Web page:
See also[edit]


  1. ^ "IBM's "Watson" Computing System to Challenge All Time Greatest Jeopardy! Champions". Jeopardy Productions. 2010-12-14. Archived from the original on 2013-06-16.
  2. ^ Lawrence Van Gelder (May 27, 2005). "Arts, Briefly: 'Jeopardy!' Titans Battle". The New York Times. Retrieved 2010-10-04. But in the culmination of a three-round battle of former champions, he finished second on Wednesday night to Brad Rutter, a former record store clerk from Lancaster, Pa. Mr. Rutter, now the host of his own local quiz show, beat Mr. Jennings in all three games, winning a total of $62,000 to Mr. Jennings's $34,599, The Associated Press reported. Mr. Rutter, who won $1 million on Jeopardy! in 2002, received an additional $2 million for his latest win, achieved on Wednesday in a test of rapid responses to questions about Belgian and Asian history, Latin, poets, rocks and sports.
  3. ^
  4. ^ "2008 NATIONAL ACADEMIC CHAMPIONSHIP HIGHLIGHTS". QUnlimited. Retrieved 2009-03-22.
  5. ^ Alfred Lubrano (June 12, 2005). "Quiz-show whiz has stopped coasting". Baltimore Sun. Retrieved 2010-10-09. The 27-year-old Johns Hopkins University dropout and former record-store worker beat quiz-show legend Ken Jennings on Jeopardy! Ultimate Tournament of Champions on May 25, winning $2 million. Add that to the Jeopardy! booty he has scored since he first played the game in 2000, and his total is $3,255,102, making Rutter the biggest TV game-show winner in history, according to the show's people.
  6. ^ "Jeopardy! Premieres Milestone 20th Anniversary Season September 8, 2003: America's Favorite Quiz Show Launches Season 20 With Many Exciting and Historic "Firsts"" (Press release). King World. September 4, 2003. Archived from the original on September 28, 2007. Retrieved November 29, 2006.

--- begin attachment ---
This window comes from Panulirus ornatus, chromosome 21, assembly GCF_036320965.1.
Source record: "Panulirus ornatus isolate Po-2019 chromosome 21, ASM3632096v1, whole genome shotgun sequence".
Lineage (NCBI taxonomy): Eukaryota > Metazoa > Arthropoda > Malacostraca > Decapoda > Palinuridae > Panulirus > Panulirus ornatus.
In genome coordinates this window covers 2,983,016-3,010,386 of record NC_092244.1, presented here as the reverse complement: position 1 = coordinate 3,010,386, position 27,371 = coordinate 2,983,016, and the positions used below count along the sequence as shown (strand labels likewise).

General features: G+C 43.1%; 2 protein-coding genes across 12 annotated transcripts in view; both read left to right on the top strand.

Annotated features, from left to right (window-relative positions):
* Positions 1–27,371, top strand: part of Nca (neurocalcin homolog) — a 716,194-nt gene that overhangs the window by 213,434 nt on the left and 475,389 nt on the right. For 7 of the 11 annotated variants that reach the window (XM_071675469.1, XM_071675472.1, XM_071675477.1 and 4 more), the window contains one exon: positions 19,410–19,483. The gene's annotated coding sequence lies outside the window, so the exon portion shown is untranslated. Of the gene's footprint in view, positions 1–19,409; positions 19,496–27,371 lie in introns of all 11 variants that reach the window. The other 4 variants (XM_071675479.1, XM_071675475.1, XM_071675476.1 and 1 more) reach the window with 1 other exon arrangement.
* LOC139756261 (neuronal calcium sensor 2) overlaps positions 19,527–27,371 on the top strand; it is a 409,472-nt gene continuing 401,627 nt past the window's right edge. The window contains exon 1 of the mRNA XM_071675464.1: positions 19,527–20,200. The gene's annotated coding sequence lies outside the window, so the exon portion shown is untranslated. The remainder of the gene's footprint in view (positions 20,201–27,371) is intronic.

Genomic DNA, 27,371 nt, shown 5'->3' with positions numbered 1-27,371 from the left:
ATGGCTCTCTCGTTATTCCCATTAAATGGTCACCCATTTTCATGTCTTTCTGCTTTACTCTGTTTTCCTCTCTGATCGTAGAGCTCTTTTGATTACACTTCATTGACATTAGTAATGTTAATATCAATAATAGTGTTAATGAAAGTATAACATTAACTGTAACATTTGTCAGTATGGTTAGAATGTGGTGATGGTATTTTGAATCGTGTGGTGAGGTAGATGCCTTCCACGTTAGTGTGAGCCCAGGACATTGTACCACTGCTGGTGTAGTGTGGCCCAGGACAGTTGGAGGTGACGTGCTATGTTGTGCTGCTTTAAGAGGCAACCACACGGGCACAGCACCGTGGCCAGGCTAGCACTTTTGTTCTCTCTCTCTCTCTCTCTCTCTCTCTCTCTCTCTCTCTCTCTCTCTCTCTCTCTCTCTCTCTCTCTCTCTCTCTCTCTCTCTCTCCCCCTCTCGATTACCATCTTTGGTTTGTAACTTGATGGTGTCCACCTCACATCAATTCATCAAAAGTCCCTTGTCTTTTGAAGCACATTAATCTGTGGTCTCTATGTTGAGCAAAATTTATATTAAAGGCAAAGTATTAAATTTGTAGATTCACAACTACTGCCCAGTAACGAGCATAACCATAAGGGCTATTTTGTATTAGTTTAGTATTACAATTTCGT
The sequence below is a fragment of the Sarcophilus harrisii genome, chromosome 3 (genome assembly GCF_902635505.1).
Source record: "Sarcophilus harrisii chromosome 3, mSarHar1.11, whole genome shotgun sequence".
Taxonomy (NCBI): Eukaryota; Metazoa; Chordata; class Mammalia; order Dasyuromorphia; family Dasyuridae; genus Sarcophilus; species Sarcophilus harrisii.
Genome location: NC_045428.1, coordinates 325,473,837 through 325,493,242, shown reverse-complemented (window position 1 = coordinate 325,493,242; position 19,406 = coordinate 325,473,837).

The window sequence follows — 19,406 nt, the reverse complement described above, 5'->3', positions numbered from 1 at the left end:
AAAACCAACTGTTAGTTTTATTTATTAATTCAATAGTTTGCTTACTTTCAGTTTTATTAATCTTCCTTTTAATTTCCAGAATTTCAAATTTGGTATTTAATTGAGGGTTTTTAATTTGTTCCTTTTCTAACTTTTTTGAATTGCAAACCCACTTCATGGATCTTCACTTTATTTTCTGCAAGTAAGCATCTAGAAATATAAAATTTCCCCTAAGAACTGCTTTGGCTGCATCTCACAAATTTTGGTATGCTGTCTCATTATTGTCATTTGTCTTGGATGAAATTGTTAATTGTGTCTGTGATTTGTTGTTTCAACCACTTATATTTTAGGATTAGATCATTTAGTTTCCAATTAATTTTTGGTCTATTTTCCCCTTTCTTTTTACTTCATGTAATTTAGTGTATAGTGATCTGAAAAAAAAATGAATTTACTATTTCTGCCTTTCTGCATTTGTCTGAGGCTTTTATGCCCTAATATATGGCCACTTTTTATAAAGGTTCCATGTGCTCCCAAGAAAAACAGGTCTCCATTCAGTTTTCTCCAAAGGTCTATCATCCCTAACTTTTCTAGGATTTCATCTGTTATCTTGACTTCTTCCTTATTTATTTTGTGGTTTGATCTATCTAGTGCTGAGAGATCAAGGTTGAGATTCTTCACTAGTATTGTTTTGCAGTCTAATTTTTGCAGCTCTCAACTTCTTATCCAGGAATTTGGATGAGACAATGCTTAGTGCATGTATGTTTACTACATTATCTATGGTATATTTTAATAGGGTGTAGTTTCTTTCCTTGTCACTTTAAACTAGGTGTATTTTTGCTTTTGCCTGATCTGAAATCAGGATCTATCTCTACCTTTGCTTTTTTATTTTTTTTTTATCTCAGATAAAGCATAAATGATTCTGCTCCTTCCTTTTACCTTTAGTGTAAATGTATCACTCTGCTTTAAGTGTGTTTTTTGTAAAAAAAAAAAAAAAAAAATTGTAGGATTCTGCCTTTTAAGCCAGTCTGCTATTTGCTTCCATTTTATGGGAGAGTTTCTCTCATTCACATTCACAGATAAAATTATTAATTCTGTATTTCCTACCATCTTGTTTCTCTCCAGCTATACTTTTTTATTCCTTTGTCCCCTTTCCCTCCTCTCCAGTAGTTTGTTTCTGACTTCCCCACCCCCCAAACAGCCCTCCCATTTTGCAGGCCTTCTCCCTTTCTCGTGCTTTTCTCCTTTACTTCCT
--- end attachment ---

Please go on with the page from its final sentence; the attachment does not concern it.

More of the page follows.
7. ^ Stauffer, Cindy (May 1, 2002). "Manheim Twp. man back in 'Jeopardy!' in Million Dollar Masters Tournament". Lancaster New Era. p. B-4.
  8. ^ "Did You Know..." from
  9. ^ "Smartest Machine on Earth" Archived February 17, 2011, at the Wayback Machine.; retrieved 14 February 2011.
  10. ^ Markoff, John (2010-12-16). "On 'Jeopardy', Watson's a Natural". The New York Times. Retrieved 2010-12-16.
  11. ^ Bill Toland. "A: He beat the best. Q: Who is Brad Rutter?" Pittsburgh Post-Gazette. May 27, 2005. A1.

External links[edit]

Preceded by
Robin Carroll
Jeopardy! Tournament of Champions winner
Succeeded by
Mark Dawson
Preceded by
Bruce Seymour
Ken Jennings
All-time Jeopardy! champion
Succeeded by
Ken Jennings
Preceded by
Ken Jennings
Ken Jennings
All-time American game show winnings leader
Succeeded by
Ken Jennings
Preceded by
Mark Dawson
2003 Tournament of Champions
Highest cumulative tournament finals total
Ultimate Tournament of Champions

Succeeded by
Rachel Rothenberg
2009 Teen Tournament